"(After Chekhov)" - a hard act to follow
Parmar transplants "Orchard" to 1970's Okanagan Sikh ranch on Arts Club's Stanley stage
They don’t make them like that anymore: the declamatory, existentially engaged, nostalgia-tinged tragicomedies of Anton Chekhov. Nowadays, playwrights, actors, directors and audiences alike have lost the habit of confessing psycho-social dilemmas in preternaturally eloquent – and lengthy -- speeches.
We’re no longer used to Chekhov’s proto-Absurdist dialogue, with all those navel-gazing characters somehow talking right past each other. Nor are we quite at ease anymore with an elaborately emblematic morality play like Chekhov’s 1904 milestone, The Cherry Orchard, each of whose dozen-member dramatis personae incarnated some distinct class or caste in Russia’s tsarist twilight.
All the more credit, then, to up-and-coming actress/playwright Sarena Parmar, for bringing this challenging, mannered, dated – but vital masterpiece – back home to her native Canada. Specifically to the Okanagan, where she grew up on a Sikh family-run fruit farm much like the transposed locale of her adaptation, . The script premiered in a theatre-in-the-round production, starring Parmar herself, at last year’s Shaw Festival in Ontario, but now makes its full-stage debut at the Arts Club’s Stanley Industrial Theatre.
Kudos to director Jovanni Sy, ably assisted by set designer Marshall McMahen and lighting designer Sophie Tang (both long time collaborators from Sy’s just-completed stint at the helm of Richmond’s Gateway) for their brave effort to unfurl this populous parable in the ornate Art Deco splendor of the Stanley. It’s not an easy fit.
The sprawling proscenium context makes diction ring somehow stagier, the blocking more contrived, the physical theatre more clownish and the elliptical dialogue more disjoint. Still, The Orchard succeeds thanks to judicious pacing, smart writing and inspired casting.
Just as Chekhov’s Russia was in flux between the emancipation of serfs and the onset of revolution, so too was Parmar’s Okanagan in the 1970’s in the throes of transition from a lilywhite agrarian backwater to a multiethnic eco-tourism mecca in the wake of Pierre Elliott Trudeau’s diversification initiatives. So, in lieu of Chekhov’s class-based pièce à clef, Parmar presents us a mosaic of ethnicities.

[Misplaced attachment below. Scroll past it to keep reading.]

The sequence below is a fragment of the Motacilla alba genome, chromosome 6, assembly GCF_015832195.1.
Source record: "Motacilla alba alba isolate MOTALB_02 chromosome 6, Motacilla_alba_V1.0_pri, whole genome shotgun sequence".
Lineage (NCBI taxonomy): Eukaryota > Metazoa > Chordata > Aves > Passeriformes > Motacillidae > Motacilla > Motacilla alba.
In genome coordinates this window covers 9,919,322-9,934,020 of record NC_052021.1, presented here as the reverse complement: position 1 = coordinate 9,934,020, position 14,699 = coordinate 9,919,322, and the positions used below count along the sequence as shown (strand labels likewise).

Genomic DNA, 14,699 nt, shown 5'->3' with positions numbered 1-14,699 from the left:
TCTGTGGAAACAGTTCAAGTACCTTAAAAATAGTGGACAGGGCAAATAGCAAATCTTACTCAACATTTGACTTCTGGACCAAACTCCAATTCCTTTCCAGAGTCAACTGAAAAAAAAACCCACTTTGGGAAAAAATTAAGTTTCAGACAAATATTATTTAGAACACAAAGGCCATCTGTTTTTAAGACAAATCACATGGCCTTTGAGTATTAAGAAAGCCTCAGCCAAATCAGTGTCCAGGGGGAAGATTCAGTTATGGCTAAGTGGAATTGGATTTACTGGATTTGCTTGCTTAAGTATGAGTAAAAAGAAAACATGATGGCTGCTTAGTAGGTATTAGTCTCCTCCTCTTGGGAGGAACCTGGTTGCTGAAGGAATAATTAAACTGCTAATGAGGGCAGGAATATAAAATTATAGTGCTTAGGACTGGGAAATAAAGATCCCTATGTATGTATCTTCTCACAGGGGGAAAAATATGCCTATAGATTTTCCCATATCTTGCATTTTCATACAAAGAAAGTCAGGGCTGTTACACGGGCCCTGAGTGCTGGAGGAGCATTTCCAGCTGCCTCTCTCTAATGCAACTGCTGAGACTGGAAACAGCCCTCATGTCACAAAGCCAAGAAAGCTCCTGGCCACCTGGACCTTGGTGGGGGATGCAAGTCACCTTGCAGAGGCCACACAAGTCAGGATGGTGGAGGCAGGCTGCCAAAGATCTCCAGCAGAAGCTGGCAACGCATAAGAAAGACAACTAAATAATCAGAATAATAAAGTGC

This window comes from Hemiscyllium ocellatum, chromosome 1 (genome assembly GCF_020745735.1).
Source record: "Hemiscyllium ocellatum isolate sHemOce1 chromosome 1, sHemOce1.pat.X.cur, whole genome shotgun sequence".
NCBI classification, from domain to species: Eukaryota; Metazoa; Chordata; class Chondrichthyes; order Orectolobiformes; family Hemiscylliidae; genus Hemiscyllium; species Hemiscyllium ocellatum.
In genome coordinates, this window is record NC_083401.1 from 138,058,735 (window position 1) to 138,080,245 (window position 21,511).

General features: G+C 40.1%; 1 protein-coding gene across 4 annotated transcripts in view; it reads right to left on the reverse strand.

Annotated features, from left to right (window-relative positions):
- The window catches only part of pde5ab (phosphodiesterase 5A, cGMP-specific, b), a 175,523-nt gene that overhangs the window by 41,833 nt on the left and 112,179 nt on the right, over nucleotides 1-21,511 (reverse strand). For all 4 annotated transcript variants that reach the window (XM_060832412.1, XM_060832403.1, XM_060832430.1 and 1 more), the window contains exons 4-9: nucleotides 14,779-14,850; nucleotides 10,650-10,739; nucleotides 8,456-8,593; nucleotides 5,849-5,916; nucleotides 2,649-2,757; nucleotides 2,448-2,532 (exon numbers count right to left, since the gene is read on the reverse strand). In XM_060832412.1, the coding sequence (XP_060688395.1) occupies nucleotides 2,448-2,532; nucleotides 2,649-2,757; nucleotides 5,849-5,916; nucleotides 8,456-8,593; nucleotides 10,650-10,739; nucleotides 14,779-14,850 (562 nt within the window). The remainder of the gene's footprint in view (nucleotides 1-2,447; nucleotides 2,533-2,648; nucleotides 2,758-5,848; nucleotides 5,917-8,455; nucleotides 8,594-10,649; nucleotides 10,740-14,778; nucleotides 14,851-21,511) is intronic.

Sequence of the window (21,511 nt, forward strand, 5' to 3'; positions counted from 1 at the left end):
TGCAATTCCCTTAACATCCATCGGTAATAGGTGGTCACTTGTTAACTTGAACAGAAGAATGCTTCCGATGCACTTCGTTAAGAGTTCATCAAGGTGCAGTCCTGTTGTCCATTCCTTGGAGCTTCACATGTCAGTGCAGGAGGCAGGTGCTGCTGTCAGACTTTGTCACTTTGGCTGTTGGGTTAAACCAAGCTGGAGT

The center of gravity is an immigrant family of Sikh fruit-farmers. Laara Sadiq stars as an unmoored, spendthrift matriarch still reeling from the loss of her husband and only son. In the wake of these tragedies she decamped to India, where she was fleeced by a conman paramour.
Now returned to B.C., she can’t quite grasp the immanent foreclosure of the family orchard – a prospect all-too-real to her brother (Munish Sharma) and two daughters (Risha Nanda and Adele Naronha) who’ve been running the failing farm in her absence. Assorted Indian sidekicks orbit around the core family: a crassly opportunistic Bollywood-style playboy (Praneet Akilla), a grandiloquent “professional student” (Nadeem Phillip) and a solicitously doddering old grandpa (Parm Soor).
The family has its non-Punjabi retainers, too: a pair of Nisei house servants (Yoshié Bancroft and Kai Bradbury) each with their own pretensions of gentility, but still shaded by the legacy of Canada’s World War II internment camps. Then there’s a tough Residential School runaway (Andrea Menard) who made her way via the Indian Rodeo circuit back to the Okanagan farmlands abutting her native Sylix Rez.
Not to mention the bemusedly tolerated Anglos who attach themselves, limpet like, to the sinking ship of the Punjabi’s orchard. Tom McBeath, as the mooch-next-door, successfully taps the soft-hearted matriarch on the very eve of foreclosure. But the definitive hanger-on is a crass loudmouth of a huckster (Andrew Cownden) whose abusive father once toiled as a lowly peach-picker in this very orchard, but whose self-made fortune now enables him to save the Sikh family’s fortunes – if only they’ll consent to demolish the ancestral house and trees for an RV park.
Chekhov fans, recognizing many of these plot twists, should be duly impressed by the clever adaptations to our own locale: not just the macro-transpositions of down-at-the-heels landlords to immigrant Sardarji’s, but also such deft little touches as the substitution of a First Nations ranch hand for a freelance governess or a Bombay shyster for a sniveling butler (stand-out cameo performances, both).
Parmar, to her credit, preserves much of the Chekhovian dialogue verbatim, splicing in her own gag lines, topical references and lyrical landscape evocations without any jarringly conspicuous stylistic seams. Sadiq scrambled heroically to keep up with her character’s mercurial moods. As her grimly conscientious, churchy elder daughter, Noronha was the very picture of passive aggression. Cownden grew in his role from an interloping buffoon to an almost endearingly conflicted swaggerer, so convinced is he of his own self-aggrandizing my-way-or-the-highway “philanthropy.”
But, unlike her source text, Parmar doesn’t end with the dying grandpa’s bittersweet nostalgia for the old homestead and its orchard. Rather, she gives the last word – a keening salmon chant – to the Sylix cowgirl, who’ll still be here long after all the rest have gone. Far more apt and more hopeful, as a piece of Canadiana, than anything in Chekhov.